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Average Age of Inventory

Average Age of Inventory

What Is the Average Age of Inventory?

The average age of inventory is the average number of days it takes for a firm to sell off inventory. It is a metric that analysts use to determine the productivity of sales. The average age of inventory is likewise alluded to as days' sales in inventory (DSI).

Formula and Calculation of Average Age of Inventory

The formula to work out the average age of inventory is:
Average Age of Inventory=CG×365where:C=The average cost of inventory at its present levelG=The cost of goods sold (COGS)\begin &\text= \frac \times 365 \ &\textbf \ &C = \text \ &G = \text{The cost of goods sold (COGS)} \ \end

Everything that the Average Age of Inventory Can Say to You

The average age of inventory lets the analyst know how fast inventory is turning over at one company contrasted with another. The faster a company can sell inventory for a profit, the more profitable it is. Be that as it may, a company could utilize a strategy of keeping up with higher levels of inventory for discounts or long-term planning efforts. While the measurement can be utilized as a measure of proficiency, it ought to be confirmed with different measures of productivity, for example, gross profit margin, before making any ends.

The average age of inventory is a critical figure in industries with quick sales and product cycles, like the technology industry. A high average age of inventory can show that a firm isn't as expected dealing with its inventory or that it has an inventory that is challenging to sell.

The average age of inventory assists purchasing agents with settling on buying choices and managers pursue pricing choices, for example, discounting existing inventory to move products and increase cash flow. As a firm's average age of inventory increases, its exposure to obsolescence risk likewise develops. Obsolescence risk is the risk that the value of inventory loses its value over the long haul or in a soft market. In the event that a firm can't move inventory, it can take a inventory write-off for some amount not exactly the stated value on a firm's balance sheet.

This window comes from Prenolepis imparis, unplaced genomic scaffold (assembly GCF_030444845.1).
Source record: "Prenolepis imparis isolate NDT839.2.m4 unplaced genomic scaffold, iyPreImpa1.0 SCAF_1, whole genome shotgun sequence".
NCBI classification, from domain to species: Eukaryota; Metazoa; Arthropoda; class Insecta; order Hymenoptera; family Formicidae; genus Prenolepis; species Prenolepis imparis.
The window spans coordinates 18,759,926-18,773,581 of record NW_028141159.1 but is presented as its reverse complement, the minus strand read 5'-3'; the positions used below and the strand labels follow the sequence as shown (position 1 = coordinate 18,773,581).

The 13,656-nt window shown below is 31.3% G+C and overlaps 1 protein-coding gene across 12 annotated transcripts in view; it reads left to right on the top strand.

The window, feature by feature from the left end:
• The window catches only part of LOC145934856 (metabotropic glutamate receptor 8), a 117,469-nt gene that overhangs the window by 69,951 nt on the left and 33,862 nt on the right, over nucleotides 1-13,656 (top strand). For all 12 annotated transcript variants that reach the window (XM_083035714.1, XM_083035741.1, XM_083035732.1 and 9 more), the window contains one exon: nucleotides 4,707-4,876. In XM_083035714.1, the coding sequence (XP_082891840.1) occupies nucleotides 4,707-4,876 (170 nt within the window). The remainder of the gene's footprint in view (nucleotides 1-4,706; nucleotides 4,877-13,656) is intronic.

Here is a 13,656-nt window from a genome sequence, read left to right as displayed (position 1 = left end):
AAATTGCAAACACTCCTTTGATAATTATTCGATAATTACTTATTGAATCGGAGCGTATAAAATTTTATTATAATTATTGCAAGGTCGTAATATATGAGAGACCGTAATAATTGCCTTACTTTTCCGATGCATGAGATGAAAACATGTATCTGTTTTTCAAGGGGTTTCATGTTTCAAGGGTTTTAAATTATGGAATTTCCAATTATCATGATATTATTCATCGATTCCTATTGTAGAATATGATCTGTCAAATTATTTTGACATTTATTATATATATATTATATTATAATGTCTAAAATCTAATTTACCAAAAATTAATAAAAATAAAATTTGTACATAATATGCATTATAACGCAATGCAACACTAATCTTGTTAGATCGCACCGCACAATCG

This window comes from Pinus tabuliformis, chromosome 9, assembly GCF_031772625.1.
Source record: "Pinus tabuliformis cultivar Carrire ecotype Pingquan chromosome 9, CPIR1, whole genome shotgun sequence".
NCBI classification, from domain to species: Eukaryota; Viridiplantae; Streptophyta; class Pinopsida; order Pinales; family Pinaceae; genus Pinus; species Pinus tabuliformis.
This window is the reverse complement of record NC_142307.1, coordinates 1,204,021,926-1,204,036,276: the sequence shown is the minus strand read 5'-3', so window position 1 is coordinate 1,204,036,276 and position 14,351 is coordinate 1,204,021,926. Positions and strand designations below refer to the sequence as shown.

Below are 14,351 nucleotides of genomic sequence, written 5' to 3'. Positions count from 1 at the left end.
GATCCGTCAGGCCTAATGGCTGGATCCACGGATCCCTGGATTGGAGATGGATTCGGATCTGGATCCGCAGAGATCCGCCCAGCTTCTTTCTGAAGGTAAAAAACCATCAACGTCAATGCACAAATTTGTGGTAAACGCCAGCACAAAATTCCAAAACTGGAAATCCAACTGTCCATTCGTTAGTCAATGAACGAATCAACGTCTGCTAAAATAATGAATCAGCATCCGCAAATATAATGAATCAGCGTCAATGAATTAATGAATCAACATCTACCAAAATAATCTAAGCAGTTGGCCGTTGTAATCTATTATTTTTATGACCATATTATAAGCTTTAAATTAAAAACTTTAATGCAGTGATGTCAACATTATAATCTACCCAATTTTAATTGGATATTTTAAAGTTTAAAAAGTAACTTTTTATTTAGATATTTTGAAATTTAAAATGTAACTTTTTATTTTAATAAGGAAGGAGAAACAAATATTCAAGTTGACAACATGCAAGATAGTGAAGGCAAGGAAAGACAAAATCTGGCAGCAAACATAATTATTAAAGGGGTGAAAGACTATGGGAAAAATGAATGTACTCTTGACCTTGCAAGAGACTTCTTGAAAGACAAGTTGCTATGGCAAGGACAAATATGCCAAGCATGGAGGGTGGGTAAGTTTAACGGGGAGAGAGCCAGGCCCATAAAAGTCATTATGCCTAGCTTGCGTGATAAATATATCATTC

Illustration of How to Use the Average Age of Inventory

An investor chooses to look at two retail companies. Company A claims inventory valued at $100,000 and the COGS is $600,000. The average age of Company An's inventory is calculated by partitioning the average cost of inventory by the COGS and afterward increasing the product by 365 days. The calculation is $100,000 partitioned by $600,000, increased by 365 days. The average age of inventory for Company An is 60.8 days. That means it requires the firm around two months to sell its inventory.

Alternately, Company B likewise possesses inventory valued at $100,000, however the cost of inventory sold is $1 million, which decreases the average age of inventory to 36.5 days. On the surface, Company B is more efficient than Company A.


  • The faster a company can sell its inventory the more profitable it tends to be.
  • The average age of inventory is otherwise called days' sales in inventory.
  • The average age of inventory tells what amount of time on average it requires for a company to sell its inventory.
  • This measurement ought to be confirmed with different figures, like the gross profit margin.
  • A rising figure might recommend a company has inventory issues.